Body mass index
Knee extension torque
Lean body mass
Maximal voluntary isometric joint torque
Physiological cross-sectional area
Ankle plantar flexors
Ankle plantar flexion torque
Stage of pubic hair
Maximal joint torque
- % fat:
Percent body fat.
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The authors declare that they have no competing interests.
YF carried out the anthropometric measurement, performed the statistical analysis and drafted the manuscript. YT conceived of the study, and participated in its design and coordination and helped to draft the manuscript. TY and EF carried out the strength measurement and helped to perform the statistical analysis. MY and HK supervised the survey, participated in the design of the study and performed the statistical analysis. All authors read and approved the final manuscript. All authors read and approved the final manuscript.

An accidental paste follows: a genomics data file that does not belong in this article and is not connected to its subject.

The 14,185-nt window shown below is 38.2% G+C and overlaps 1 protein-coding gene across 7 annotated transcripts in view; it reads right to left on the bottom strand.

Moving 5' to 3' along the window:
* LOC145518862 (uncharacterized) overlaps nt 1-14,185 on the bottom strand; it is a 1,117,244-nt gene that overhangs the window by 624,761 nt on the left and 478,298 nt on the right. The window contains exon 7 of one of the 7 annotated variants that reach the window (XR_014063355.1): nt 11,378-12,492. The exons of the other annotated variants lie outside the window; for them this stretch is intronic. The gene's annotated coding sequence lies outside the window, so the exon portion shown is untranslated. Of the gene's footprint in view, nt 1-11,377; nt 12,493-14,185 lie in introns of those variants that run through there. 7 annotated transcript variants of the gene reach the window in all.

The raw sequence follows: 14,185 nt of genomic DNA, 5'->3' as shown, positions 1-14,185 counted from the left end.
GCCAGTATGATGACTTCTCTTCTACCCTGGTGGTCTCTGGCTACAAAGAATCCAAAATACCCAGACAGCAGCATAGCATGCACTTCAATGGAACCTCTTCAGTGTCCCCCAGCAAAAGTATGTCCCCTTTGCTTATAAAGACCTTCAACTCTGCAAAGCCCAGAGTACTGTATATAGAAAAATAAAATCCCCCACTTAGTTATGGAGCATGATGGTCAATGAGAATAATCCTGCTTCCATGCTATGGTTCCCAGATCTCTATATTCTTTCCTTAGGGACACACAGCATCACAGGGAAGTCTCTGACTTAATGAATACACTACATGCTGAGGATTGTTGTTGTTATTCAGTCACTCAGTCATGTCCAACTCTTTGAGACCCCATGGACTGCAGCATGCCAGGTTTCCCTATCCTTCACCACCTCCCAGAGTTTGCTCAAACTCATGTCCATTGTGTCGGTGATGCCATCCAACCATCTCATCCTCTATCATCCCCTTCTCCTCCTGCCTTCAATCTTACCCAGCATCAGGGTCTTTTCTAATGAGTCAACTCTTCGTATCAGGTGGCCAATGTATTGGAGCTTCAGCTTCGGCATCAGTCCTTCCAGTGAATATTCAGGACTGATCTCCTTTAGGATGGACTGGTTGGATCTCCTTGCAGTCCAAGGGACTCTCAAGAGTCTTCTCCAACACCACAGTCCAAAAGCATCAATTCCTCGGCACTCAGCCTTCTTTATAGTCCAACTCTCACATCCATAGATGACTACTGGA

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Fukunaga, Y., Takai, Y., Yoshimoto, T. et al. Effect of maturation on muscle quality of the lower limb muscles in adolescent boys. J Physiol Anthropol 33, 30 (2014). https://doi.org/10.1186/1880-6805-33-30